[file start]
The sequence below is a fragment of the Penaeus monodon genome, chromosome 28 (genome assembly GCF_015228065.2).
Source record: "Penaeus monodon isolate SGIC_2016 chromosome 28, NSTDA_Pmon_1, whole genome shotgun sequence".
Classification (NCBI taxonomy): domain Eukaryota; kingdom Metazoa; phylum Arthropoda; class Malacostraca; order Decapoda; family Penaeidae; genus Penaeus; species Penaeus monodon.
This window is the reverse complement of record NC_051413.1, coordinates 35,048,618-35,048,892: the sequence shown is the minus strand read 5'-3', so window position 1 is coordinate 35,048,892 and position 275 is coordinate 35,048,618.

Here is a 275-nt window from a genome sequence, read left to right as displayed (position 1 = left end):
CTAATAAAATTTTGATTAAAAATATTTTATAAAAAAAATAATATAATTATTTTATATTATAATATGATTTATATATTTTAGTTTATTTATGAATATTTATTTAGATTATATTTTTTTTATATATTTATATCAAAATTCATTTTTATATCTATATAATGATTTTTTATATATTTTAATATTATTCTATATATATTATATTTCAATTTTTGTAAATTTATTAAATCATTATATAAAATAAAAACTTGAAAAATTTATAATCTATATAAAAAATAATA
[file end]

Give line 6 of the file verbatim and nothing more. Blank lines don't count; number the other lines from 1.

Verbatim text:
CTAATAAAATTTTGATTAAAAATATTTTATAAAAAAAATAATATAATTATTTTATATTATAATATGATTTATATATTTTAGTTTATTTATGAATATTTATTTAGATTATATTTTTTTTATATATTTATATCAAAATTCATTTTTATATCTATATAATGATTTTTTATATATTTTAATATTATTCTATATATATTATATTTCAATTTTTGTAAATTTATTAAATCATTATATAAAATAAAAACTTGAAAAATTTATAATCTATATAAAAAATAATA